The United States is not alone in its misrepresentation of its Native population. Take a look at "Prejudice in children's books" to see how Australia has portrayed its indigenous population in its children's books. The accompanying activities and worksheets at the site are worth a look, too.

One question... The books shown are old. Cynic that I am, I wonder what representations look like in books published in the last ten years?

Monday, May 19, 2008

Stephenie Meyer's TWILIGHT

Many people have written to ask me about a young adult novel called Twilight. Written by Stephanie Meyer, Twilight is the first book in the "Twilight Saga." The "Twilight Saga" has been on the New York Times best-seller list for 40 weeks and as of this day, is in the number 1 spot.

I've been asked about it because the books include werewolves who are Native. Quileute, to be precise, from the La Push reservation in Washington. Quileute is not made up, and neither is La Push. Both are real.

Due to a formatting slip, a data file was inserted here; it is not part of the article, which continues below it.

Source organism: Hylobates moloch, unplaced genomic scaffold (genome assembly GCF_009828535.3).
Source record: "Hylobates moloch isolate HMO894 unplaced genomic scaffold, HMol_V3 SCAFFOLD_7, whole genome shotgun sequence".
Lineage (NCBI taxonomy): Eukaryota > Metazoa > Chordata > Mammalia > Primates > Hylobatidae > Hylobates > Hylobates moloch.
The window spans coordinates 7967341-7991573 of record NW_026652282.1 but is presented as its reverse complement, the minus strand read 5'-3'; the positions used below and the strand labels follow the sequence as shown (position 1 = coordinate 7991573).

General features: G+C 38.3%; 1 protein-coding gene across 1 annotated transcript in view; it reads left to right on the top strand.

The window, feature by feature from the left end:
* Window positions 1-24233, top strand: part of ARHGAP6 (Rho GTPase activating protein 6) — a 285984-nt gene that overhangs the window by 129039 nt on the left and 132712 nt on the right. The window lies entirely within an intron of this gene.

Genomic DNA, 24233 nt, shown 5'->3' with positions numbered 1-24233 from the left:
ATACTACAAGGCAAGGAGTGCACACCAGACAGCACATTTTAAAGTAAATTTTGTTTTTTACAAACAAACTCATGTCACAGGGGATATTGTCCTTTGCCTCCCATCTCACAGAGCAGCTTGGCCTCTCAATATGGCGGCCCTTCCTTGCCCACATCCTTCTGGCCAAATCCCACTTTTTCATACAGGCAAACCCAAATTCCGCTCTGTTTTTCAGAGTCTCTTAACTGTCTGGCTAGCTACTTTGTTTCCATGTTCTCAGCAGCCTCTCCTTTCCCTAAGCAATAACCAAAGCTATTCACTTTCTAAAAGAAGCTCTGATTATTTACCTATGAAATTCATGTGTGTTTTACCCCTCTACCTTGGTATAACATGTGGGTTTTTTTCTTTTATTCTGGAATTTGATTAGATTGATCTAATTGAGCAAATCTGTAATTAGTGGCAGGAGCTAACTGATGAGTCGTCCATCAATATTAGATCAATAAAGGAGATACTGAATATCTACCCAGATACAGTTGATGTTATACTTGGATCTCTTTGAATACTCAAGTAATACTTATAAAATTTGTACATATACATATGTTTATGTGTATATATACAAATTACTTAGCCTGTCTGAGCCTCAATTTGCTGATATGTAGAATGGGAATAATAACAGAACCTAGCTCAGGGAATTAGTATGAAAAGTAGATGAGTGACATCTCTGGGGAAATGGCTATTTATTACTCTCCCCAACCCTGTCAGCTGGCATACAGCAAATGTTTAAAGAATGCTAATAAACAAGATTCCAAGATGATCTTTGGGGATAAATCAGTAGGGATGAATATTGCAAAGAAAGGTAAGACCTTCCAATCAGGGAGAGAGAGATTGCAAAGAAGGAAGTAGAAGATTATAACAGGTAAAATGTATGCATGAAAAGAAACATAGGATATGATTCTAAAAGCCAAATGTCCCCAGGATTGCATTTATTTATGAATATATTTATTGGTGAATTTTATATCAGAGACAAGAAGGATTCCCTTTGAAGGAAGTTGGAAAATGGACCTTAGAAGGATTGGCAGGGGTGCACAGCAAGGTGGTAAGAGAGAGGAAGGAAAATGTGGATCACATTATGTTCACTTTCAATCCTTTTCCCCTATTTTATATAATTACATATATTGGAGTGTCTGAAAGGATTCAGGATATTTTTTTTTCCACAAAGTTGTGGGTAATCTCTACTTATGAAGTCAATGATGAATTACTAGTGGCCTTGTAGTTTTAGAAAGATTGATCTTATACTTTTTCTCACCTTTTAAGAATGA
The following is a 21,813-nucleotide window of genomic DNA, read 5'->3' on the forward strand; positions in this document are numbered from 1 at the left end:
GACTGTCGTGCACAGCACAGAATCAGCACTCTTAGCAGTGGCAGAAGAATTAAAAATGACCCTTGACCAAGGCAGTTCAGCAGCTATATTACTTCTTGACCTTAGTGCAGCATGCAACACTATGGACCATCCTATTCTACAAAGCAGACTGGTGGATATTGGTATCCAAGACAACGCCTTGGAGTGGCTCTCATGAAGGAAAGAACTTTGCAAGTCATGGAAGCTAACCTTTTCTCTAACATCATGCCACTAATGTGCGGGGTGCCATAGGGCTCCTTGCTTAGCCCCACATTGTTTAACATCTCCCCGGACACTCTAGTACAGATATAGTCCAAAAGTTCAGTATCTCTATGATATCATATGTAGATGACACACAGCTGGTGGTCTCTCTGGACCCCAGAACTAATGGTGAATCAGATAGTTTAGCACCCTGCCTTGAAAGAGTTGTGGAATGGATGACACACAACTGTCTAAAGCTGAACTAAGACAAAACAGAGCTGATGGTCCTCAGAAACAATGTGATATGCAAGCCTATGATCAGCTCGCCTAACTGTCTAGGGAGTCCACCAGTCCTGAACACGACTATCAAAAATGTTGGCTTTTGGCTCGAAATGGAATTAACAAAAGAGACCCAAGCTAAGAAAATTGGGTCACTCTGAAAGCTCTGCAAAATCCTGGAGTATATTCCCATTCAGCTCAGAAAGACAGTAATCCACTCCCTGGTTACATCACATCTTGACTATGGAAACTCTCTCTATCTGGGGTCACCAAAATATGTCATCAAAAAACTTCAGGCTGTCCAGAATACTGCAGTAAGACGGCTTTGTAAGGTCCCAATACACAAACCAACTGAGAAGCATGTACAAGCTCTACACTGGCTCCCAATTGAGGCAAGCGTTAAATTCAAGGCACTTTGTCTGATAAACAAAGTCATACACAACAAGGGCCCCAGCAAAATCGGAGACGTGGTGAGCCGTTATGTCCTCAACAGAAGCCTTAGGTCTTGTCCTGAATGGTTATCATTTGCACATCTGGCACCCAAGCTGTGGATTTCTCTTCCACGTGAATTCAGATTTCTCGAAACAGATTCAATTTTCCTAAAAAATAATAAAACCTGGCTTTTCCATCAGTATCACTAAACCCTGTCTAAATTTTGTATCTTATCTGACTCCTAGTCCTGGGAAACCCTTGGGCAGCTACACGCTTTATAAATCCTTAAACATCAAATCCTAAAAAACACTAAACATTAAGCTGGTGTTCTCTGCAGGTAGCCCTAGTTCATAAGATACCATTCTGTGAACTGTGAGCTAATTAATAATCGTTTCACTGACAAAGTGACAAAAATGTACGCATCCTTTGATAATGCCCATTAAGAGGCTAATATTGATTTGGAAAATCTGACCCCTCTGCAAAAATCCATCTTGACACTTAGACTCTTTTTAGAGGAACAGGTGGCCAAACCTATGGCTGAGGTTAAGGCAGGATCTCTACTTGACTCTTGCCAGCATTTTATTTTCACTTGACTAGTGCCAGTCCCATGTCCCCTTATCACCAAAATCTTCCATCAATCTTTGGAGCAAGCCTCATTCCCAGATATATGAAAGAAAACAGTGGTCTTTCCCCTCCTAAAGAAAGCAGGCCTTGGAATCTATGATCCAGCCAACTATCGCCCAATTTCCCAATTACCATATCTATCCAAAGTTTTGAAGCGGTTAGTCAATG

I read the book, quickly. Here's passages that begin on page 124. The Quileute boy, Jacob, is with the protagonist, Bella, on an outing. Bella's love interest is a guy named Edward Cullen. Bella suspects Edward is different (doesn't know yet that he's a vampire), and is trying to get information out of Jacob. I'll start with Bella speaking to Jacob, and his reply:

"What was that he was saying about the doctor's family?" I asked innocently.

"The Cullens? Oh, they're not supposed to come onto the reservation."

Jacob feels he's said too much, but Bella promises she won't tell anyone. Assured with her promise, Jacob goes on, saying:

"Do you know any of our old stories, about where we came from--the Quileutes, I mean?" he began.

"Not really," I admitted.

"Well, there are lots of legends, some of them claiming to date back to the Flood--supposedly, the ancient Quileutes tied their canoes to the tops of the tallest trees on the mountain to survive like Noah and the ark." He smiled, to show me how little stock he put in the histories. "Another legend claims that we descended from wolves--and that the wolves are our brothers still. It's against tribal law to kill them.